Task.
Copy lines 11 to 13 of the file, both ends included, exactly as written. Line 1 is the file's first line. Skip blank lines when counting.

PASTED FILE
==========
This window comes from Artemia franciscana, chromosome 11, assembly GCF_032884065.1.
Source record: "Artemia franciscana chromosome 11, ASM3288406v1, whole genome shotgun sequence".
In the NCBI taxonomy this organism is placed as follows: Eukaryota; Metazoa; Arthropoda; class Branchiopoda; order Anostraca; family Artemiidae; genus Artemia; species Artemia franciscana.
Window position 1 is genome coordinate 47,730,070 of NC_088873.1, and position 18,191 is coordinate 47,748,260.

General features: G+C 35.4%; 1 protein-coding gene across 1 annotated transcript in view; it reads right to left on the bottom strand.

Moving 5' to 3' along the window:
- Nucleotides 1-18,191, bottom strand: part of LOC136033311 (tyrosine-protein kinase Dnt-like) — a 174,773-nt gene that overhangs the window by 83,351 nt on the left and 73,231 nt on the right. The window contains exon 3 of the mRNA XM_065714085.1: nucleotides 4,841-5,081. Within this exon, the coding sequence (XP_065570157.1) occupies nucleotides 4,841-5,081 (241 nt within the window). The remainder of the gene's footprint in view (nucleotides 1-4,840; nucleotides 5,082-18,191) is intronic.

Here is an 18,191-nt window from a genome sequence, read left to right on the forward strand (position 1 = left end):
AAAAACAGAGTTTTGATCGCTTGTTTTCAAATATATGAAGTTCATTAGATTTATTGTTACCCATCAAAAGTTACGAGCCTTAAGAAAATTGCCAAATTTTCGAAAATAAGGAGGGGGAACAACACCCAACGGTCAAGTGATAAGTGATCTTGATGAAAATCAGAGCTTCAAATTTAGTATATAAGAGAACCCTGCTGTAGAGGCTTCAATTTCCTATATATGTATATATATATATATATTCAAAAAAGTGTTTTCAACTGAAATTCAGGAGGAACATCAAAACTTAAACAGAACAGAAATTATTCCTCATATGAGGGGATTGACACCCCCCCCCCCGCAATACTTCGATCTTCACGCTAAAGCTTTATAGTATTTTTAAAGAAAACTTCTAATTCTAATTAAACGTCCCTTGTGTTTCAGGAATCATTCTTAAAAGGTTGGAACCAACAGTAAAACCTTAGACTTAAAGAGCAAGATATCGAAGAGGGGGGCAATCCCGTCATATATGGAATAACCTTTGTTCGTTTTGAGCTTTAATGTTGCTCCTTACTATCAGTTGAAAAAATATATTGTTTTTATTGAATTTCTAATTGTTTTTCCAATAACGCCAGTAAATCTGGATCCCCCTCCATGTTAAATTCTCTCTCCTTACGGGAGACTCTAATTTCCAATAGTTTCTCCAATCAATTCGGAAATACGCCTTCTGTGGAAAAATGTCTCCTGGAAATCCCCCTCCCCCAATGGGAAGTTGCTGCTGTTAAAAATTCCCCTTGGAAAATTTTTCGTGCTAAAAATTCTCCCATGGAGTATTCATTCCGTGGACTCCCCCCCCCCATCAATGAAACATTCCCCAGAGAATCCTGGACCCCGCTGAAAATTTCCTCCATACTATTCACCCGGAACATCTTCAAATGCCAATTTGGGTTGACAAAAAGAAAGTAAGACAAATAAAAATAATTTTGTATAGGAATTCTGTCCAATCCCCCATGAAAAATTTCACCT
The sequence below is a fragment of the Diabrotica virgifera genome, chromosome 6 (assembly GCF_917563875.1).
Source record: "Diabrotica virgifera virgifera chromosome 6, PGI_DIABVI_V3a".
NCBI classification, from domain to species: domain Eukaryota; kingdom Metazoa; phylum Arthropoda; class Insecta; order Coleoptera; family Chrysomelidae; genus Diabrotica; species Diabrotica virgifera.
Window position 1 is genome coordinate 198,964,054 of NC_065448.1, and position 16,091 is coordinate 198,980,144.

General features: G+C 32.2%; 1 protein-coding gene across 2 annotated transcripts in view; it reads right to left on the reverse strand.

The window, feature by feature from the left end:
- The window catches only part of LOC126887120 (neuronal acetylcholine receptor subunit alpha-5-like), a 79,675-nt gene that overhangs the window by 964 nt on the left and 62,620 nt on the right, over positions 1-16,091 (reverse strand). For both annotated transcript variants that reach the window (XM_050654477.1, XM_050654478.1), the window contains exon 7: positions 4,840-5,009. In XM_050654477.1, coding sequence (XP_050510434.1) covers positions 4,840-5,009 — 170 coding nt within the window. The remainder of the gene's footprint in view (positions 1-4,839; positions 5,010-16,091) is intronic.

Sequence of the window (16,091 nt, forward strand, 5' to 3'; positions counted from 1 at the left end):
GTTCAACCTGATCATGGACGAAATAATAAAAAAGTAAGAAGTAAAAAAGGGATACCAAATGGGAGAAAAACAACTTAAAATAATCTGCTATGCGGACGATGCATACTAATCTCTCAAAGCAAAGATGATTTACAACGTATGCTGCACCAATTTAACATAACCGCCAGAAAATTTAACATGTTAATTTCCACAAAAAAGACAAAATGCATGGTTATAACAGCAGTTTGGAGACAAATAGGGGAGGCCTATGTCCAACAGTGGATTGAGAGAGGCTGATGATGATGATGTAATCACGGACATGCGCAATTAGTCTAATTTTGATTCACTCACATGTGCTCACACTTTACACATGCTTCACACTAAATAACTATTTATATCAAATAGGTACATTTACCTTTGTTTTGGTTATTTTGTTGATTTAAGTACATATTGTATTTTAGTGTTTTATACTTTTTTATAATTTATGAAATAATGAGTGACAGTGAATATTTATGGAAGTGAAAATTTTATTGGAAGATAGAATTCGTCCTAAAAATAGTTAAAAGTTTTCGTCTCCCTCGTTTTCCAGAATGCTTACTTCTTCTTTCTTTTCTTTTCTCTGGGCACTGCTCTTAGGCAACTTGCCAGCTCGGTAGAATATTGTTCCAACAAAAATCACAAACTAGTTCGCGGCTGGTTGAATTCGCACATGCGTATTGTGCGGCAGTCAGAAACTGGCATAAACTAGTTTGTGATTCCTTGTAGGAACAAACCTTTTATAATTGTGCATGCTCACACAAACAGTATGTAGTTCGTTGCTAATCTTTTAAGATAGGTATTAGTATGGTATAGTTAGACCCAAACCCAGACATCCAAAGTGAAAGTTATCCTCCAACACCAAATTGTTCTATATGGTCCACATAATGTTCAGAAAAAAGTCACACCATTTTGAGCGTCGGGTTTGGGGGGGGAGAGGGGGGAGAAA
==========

Source record: "Diabrotica virgifera virgifera chromosome 6, PGI_DIABVI_V3a".
NCBI classification, from domain to species: domain Eukaryota; kingdom Metazoa; phylum Arthropoda; class Insecta; order Coleoptera; family Chrysomelidae; genus Diabrotica; species Diabrotica virgifera.
Window position 1 is genome coordinate 198,964,054 of NC_065448.1, and position 16,091 is coordinate 198,980,144.